Github reports fixing Heartbleed vulnerability
christian at cstimming.de
Sat Apr 12 15:43:42 EDT 2014
Am Donnerstag, 10. April 2014, 21:01:22 schrieb John Ralls:
> On Apr 10, 2014, at 12:50 PM, Felix Schwarz <felix.schwarz at oss.schwarz.eu>
> > Am 10.04.2014 19:52, schrieb John Ralls:
> >> Valid points. You should ask Github, I’m only reporting. I’m in no way a
> >> crypto expert. I can speculate that Heartbleed might reveal enough
> >> information to crack the private key, maybe by making available both
> >> plain
> >> and encrypted versions of the exchange.
> > Maybe I'm exceptionally bad at reading but I don't see that Github
> > recommends changing the SSH key. Which paragraph did you refer to?
> > What I read it this:
> > """
> > What can you do about this?
> > …
> > 3. Revoke and recreate personal access and application tokens.
> > """
> > In #3 they are only referring to access and application *tokens* (which
> > are
> > essentially generated, limited passwords) but no SSH keys. The link points
> > to a help page which also mentions SSH indeed - but to the best of my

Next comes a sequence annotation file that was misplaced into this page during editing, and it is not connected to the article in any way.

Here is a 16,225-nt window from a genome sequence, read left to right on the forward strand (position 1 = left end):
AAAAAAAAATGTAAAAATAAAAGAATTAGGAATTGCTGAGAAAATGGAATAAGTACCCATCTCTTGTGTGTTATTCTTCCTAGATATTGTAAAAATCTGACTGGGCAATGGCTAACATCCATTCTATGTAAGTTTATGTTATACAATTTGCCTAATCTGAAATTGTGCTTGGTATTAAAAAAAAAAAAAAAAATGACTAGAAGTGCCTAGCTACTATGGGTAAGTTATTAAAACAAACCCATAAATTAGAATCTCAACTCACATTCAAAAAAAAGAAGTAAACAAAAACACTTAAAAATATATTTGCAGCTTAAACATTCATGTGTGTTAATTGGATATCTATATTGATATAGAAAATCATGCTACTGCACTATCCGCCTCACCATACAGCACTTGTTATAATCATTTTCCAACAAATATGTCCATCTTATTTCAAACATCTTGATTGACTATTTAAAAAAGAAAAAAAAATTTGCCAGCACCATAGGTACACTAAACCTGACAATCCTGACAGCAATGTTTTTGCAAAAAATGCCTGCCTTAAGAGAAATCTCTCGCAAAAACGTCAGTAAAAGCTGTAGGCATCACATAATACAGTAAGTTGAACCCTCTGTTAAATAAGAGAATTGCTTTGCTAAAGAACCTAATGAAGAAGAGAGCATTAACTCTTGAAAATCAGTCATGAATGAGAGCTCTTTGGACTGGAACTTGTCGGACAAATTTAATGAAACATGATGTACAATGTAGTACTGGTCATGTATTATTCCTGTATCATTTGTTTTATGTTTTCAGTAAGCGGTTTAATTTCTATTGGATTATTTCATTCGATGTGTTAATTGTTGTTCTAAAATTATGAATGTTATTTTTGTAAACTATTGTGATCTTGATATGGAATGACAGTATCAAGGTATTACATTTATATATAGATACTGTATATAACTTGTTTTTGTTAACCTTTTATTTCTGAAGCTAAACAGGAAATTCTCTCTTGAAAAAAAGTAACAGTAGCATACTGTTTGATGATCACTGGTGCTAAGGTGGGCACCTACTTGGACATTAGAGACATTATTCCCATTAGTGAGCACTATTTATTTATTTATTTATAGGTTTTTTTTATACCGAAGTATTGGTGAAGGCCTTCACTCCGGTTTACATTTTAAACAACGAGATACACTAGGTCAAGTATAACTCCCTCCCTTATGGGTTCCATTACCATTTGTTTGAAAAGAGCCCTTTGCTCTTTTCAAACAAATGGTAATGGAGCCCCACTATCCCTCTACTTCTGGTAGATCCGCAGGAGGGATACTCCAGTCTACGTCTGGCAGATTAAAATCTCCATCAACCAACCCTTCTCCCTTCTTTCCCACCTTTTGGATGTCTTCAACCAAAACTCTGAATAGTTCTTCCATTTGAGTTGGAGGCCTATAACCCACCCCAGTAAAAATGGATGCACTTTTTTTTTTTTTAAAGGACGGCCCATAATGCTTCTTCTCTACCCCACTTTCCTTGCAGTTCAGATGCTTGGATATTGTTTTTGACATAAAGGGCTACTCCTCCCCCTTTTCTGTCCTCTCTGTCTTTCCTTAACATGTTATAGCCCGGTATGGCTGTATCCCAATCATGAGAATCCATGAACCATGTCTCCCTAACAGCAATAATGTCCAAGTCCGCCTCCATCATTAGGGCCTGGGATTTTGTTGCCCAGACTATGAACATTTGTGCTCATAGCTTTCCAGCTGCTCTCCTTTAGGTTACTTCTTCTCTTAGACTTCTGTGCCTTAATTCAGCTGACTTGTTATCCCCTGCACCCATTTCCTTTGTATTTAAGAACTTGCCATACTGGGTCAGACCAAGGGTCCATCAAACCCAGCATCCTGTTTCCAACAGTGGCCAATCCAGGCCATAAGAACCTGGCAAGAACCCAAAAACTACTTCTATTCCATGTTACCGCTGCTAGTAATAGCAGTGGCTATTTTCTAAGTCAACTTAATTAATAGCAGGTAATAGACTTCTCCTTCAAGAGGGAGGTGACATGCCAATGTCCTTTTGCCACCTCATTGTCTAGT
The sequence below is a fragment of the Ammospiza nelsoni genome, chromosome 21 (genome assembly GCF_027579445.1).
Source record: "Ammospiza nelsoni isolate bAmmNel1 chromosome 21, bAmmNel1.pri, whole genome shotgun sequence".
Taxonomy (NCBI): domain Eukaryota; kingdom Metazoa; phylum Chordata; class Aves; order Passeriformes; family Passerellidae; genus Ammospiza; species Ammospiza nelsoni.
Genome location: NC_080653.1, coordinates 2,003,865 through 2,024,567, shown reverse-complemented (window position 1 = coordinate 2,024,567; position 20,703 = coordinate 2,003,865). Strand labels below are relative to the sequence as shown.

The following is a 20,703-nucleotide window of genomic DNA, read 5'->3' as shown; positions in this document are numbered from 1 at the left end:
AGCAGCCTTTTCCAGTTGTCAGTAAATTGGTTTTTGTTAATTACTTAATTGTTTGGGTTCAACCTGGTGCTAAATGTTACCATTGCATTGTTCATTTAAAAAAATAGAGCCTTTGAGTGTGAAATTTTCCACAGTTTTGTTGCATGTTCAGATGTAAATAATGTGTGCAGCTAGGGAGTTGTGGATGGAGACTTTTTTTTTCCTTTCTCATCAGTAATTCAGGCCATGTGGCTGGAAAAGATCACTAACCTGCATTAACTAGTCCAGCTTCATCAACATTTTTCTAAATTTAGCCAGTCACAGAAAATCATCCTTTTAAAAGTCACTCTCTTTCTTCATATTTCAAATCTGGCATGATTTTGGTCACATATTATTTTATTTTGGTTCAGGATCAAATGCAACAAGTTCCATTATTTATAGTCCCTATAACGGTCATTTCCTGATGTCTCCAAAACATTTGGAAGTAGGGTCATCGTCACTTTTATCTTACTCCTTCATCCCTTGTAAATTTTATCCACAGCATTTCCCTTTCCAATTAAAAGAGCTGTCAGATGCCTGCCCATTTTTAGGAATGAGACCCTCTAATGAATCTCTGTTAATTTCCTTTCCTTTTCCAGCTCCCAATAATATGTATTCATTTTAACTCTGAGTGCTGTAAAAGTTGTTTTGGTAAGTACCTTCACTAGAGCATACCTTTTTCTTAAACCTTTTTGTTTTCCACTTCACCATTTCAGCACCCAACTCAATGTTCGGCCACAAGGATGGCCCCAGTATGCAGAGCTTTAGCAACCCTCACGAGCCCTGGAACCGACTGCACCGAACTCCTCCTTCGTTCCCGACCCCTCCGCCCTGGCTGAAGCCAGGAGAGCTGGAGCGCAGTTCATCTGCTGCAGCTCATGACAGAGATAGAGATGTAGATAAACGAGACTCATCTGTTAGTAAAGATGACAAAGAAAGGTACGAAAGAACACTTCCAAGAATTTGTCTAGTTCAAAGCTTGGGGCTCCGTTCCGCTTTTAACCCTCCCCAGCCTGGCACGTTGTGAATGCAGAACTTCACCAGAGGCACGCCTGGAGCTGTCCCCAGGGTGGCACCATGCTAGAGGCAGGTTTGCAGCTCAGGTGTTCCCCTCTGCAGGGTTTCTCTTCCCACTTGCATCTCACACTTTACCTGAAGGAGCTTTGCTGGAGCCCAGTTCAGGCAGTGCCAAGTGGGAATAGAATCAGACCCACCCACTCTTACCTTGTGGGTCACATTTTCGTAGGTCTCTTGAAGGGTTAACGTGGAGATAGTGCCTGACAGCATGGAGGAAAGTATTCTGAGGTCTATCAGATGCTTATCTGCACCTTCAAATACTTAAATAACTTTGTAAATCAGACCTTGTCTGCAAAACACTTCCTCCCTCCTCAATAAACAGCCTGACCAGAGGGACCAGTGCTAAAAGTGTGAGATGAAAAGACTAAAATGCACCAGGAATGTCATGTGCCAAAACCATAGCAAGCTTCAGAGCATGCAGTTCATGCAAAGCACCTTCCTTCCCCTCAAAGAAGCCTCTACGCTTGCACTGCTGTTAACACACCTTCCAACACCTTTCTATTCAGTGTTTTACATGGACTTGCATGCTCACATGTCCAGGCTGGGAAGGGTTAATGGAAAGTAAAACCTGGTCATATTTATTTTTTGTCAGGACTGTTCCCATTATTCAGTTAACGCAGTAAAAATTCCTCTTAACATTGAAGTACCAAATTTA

> > understanding that's only because it is a help page which mentions all
> > "access credentials".
> I read it as SSH keys are included in "tokens", but you can read it
> differently if you want. Paranoia is a personal decision. ;-)
No, "tokens" is something different: Github offers you the possibility to
generate a private token that is used when triggering other external
webservices with confidential information, such as posting the latest commit
message into some message board etc. https://github.com/integrations
This is where the "token" is the shared private secret, stored both on github
and on the other web service.
As we don't use this for gnucash, we are not concerned.
One's private SSH keys are not concerned either.
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